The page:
My road from twice-a-year Jew to Torah-study groupie took 40 years. With the heady days of the High Holy Days, Sukkot and Simchat Torah still fresh in my mind, it’s worth examining how I got here. During my youth, my family and I attended synagogue only during the High Holy Days. Even then, like most adolescents, no matter the Jewish preschool, Jewish summer camp, bat mitzvah or confirmation, the rabbi’s sermon was my cue to flee the sanctuary with my sister to find the other kids in the parking lot tearing into a purloined challah snatched from the synagogue kitchen.
On Mother's Day, I'm going to wear my mother's jewelry. No, this isn't a mom’s day story about gender identity; it’s about Jewish identity and whether possessions can help pass it on.
An acquaintance of Jared Lee Loughner, the accused gunman in the shooting of U.S. Rep. Gabrielle Giffords, says his mother is Jewish.
I know how to handle men, but their mothers? An entirely different challenge. Until I moved to Los Angeles, I had never been "hit on" by women. Now women twice, thrice, even four times my age (I call them mothers-on-the-prowl) approach me nearly every Shabbat. Sometimes, they attack in the middle of the Amidah.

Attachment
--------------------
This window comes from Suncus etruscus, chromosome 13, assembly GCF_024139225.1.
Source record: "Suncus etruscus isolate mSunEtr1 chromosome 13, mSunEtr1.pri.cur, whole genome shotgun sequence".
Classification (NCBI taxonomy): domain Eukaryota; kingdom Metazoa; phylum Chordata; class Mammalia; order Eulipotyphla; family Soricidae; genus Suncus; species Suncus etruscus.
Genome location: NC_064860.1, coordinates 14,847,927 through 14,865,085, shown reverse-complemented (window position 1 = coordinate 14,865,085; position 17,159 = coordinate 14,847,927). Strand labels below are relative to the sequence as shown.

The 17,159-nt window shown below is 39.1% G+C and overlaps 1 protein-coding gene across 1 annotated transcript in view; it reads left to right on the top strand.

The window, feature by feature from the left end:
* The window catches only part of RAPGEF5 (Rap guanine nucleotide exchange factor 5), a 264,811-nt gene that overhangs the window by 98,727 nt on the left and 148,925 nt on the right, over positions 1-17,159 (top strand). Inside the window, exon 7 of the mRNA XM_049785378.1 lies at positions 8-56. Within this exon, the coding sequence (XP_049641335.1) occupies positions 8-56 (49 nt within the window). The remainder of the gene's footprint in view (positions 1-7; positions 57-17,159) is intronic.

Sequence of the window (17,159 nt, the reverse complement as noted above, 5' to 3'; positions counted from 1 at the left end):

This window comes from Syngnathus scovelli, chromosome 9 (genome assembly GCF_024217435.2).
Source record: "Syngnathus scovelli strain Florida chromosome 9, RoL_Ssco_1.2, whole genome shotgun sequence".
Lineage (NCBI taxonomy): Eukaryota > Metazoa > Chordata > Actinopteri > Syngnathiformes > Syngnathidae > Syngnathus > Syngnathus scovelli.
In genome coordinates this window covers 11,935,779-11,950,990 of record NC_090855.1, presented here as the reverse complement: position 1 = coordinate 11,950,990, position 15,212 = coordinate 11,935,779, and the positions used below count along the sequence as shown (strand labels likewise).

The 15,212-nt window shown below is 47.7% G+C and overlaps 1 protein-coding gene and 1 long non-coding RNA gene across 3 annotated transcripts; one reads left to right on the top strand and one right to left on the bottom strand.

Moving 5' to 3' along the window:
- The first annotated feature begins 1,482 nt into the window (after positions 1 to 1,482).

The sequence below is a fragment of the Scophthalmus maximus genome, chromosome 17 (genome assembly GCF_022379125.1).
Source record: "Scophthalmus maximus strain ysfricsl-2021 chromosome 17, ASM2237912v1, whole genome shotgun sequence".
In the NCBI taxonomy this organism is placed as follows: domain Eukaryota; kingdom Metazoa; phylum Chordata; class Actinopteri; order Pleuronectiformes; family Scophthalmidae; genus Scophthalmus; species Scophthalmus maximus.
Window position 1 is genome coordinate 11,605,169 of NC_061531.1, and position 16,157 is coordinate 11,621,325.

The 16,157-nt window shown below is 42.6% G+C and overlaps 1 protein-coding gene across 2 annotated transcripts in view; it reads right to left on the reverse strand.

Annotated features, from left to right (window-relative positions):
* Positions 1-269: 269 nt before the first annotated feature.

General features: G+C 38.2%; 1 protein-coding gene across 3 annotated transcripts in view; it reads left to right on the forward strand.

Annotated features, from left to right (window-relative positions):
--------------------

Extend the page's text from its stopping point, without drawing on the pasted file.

So I read this season's selection of books with perhaps a different eye and an increased curiosity. There are serious books about Jewish mothers, lighthearted books, how-to volumes and memoirs and some manage to cross categories. Some offer knowing advice, others observations and jokes. The best are those that are open, honest and wise, not preachy or sentimental.
A new Jewish mother is emerging in the 21st century among women who have learned the lessons of their mothers and grandmothers, yet are carving out territory of their own -- in many different versions.
When people talk about the Jewish mother stereotype, they're usually referring to the American Ashkenazi Jewish mother stereotype. But what about Jewish mothers from different cultures and countries?
Jewish mothers from Italy, Belgium, and Russia.